Angelina Jolie was Once a Chunky Young Woman

Rob and I decided to snuggle up with the computer Thursday night and watch a dvd in bed, as is our wont. We have four selections from the bookmobile currently in queue. Nothing upbeat however, which earlier events of the evening screamed out the need for, so we chose the least evil – Playing God with David Duchovney, Timothy Hutton and Angelina Jolie.

To say this was a B movie would be a great injustice to B movies. Bad acting abounded. Hutton’s channeling of Jack Nicholson couldn’t even save it, and I personally found it oddly distracting to hear Jack and see Tim.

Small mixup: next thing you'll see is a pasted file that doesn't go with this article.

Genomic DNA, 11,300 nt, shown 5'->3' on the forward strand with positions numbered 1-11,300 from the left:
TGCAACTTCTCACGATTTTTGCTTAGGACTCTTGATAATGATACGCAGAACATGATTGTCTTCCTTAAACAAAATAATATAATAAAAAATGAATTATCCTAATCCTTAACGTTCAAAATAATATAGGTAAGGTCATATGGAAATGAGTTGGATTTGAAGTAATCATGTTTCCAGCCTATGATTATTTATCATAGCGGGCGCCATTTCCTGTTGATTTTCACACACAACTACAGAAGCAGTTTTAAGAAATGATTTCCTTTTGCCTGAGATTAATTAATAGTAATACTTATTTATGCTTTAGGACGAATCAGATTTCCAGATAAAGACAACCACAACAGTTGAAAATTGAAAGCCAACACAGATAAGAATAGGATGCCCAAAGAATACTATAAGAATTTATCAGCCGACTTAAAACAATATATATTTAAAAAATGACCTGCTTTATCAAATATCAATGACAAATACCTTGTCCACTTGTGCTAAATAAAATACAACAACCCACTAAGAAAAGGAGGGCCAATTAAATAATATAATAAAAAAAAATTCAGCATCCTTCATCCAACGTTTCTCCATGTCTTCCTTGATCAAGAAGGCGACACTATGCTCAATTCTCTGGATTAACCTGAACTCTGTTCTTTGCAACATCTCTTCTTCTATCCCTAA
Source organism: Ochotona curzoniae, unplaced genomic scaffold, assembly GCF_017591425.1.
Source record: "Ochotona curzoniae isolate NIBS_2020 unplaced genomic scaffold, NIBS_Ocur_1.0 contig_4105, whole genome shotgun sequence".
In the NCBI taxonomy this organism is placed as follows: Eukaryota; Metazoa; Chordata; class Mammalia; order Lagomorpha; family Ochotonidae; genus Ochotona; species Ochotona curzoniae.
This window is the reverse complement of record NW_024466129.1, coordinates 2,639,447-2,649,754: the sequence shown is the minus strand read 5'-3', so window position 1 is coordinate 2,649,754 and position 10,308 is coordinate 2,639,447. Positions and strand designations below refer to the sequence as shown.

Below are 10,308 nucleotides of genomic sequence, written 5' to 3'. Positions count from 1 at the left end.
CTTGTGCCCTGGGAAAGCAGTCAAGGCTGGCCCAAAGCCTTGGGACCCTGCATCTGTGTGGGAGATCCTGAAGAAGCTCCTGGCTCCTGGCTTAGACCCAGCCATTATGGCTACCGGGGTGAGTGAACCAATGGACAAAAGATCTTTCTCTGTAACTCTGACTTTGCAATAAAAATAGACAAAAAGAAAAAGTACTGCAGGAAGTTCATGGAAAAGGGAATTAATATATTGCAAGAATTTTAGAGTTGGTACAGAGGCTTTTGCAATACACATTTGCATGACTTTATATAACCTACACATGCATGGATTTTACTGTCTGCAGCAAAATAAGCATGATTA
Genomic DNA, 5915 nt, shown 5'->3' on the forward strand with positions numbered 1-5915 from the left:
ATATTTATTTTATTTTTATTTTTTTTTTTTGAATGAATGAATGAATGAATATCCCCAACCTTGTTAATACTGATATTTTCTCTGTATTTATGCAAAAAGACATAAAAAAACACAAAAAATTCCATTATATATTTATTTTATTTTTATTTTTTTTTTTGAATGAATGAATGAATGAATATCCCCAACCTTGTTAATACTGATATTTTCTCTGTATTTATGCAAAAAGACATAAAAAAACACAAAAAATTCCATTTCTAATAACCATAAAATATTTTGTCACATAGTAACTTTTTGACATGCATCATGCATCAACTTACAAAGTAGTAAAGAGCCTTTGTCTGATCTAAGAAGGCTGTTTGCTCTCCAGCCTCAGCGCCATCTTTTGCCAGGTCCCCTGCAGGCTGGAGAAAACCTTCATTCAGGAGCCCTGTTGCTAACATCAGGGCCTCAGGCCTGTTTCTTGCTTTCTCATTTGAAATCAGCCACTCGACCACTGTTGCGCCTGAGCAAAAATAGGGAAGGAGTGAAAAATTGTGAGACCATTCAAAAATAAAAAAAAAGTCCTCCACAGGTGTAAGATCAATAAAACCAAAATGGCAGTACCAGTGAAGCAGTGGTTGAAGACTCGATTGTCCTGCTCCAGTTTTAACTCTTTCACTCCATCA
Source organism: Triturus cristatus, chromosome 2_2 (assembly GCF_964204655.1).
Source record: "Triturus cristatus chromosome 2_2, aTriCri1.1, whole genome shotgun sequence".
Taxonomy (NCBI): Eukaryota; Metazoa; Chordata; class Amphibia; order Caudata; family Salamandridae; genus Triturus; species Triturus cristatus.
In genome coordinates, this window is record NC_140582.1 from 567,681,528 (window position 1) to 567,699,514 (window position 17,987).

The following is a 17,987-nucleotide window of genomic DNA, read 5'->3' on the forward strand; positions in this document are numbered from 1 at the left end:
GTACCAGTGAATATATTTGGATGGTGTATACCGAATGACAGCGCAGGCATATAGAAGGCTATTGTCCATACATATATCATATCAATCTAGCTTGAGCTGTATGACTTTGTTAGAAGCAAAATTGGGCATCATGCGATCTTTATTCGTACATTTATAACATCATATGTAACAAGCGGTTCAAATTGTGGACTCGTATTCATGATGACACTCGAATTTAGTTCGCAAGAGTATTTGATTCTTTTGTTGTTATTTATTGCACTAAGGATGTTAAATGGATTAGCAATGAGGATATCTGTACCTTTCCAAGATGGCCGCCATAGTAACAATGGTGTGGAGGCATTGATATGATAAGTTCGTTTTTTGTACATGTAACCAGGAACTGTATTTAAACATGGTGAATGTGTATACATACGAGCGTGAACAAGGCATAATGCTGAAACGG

I love Hutton. Have since I first saw him in Taps when I was junior in high school. Being a Catholic school kid, I naturally loved movies where kids outthink and and outclever preening, officious adults, and Taps is the ultimate private school kid’s fantasy of takeover and take no prisoners while doing so. My soft spot for Duchovney stems from The X-Files. I loved Fox Mulder. Misfit. Misunderstood. Fighting a nebulous authoritarian entity bent on maintaining a population numbing status quo for the benefit of the elite and the powerful. It appealed to the peon public school teacher that I was at the time. That and I just love tv and movies with well-written, snappy and intelligent dialogue. Give me character depth over mindless action any day. Nuff said.